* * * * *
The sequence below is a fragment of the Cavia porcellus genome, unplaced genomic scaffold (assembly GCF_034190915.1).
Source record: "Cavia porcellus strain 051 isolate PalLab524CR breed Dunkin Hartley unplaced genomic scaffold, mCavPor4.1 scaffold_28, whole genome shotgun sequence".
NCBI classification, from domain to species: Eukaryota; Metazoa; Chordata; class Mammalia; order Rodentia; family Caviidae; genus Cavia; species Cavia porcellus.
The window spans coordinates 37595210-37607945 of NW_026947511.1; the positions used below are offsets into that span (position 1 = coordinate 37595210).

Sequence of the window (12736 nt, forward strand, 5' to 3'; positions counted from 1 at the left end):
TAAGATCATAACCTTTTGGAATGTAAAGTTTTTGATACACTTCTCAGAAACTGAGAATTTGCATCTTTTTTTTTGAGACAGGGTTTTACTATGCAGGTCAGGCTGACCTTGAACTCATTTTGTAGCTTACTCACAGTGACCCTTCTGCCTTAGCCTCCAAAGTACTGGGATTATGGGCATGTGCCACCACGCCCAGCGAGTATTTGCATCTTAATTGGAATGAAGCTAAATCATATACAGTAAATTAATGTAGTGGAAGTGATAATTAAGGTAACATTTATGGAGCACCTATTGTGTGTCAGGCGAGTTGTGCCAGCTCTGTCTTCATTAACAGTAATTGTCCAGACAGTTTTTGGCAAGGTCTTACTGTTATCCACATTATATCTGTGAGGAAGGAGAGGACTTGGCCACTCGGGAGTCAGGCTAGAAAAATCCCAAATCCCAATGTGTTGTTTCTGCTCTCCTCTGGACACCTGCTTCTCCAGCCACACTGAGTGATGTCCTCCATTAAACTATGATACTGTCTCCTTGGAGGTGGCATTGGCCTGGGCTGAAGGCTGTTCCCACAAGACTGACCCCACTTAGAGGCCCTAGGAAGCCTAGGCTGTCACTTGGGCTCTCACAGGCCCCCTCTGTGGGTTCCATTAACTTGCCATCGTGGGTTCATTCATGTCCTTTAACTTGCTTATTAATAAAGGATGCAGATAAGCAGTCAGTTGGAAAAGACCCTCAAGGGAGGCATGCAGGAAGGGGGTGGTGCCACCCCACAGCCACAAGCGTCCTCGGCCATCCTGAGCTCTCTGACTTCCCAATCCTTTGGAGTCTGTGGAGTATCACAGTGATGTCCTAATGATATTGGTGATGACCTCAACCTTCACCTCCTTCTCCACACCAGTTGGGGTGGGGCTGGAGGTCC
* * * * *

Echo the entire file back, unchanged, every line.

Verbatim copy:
The sequence below is a fragment of the Cavia porcellus genome, unplaced genomic scaffold (assembly GCF_034190915.1).
Source record: "Cavia porcellus strain 051 isolate PalLab524CR breed Dunkin Hartley unplaced genomic scaffold, mCavPor4.1 scaffold_28, whole genome shotgun sequence".
NCBI classification, from domain to species: Eukaryota; Metazoa; Chordata; class Mammalia; order Rodentia; family Caviidae; genus Cavia; species Cavia porcellus.
The window spans coordinates 37595210-37607945 of NW_026947511.1; the positions used below are offsets into that span (position 1 = coordinate 37595210).

Sequence of the window (12736 nt, forward strand, 5' to 3'; positions counted from 1 at the left end):
TAAGATCATAACCTTTTGGAATGTAAAGTTTTTGATACACTTCTCAGAAACTGAGAATTTGCATCTTTTTTTTTGAGACAGGGTTTTACTATGCAGGTCAGGCTGACCTTGAACTCATTTTGTAGCTTACTCACAGTGACCCTTCTGCCTTAGCCTCCAAAGTACTGGGATTATGGGCATGTGCCACCACGCCCAGCGAGTATTTGCATCTTAATTGGAATGAAGCTAAATCATATACAGTAAATTAATGTAGTGGAAGTGATAATTAAGGTAACATTTATGGAGCACCTATTGTGTGTCAGGCGAGTTGTGCCAGCTCTGTCTTCATTAACAGTAATTGTCCAGACAGTTTTTGGCAAGGTCTTACTGTTATCCACATTATATCTGTGAGGAAGGAGAGGACTTGGCCACTCGGGAGTCAGGCTAGAAAAATCCCAAATCCCAATGTGTTGTTTCTGCTCTCCTCTGGACACCTGCTTCTCCAGCCACACTGAGTGATGTCCTCCATTAAACTATGATACTGTCTCCTTGGAGGTGGCATTGGCCTGGGCTGAAGGCTGTTCCCACAAGACTGACCCCACTTAGAGGCCCTAGGAAGCCTAGGCTGTCACTTGGGCTCTCACAGGCCCCCTCTGTGGGTTCCATTAACTTGCCATCGTGGGTTCATTCATGTCCTTTAACTTGCTTATTAATAAAGGATGCAGATAAGCAGTCAGTTGGAAAAGACCCTCAAGGGAGGCATGCAGGAAGGGGGTGGTGCCACCCCACAGCCACAAGCGTCCTCGGCCATCCTGAGCTCTCTGACTTCCCAATCCTTTGGAGTCTGTGGAGTATCACAGTGATGTCCTAATGATATTGGTGATGACCTCAACCTTCACCTCCTTCTCCACACCAGTTGGGGTGGGGCTGGAGGTCC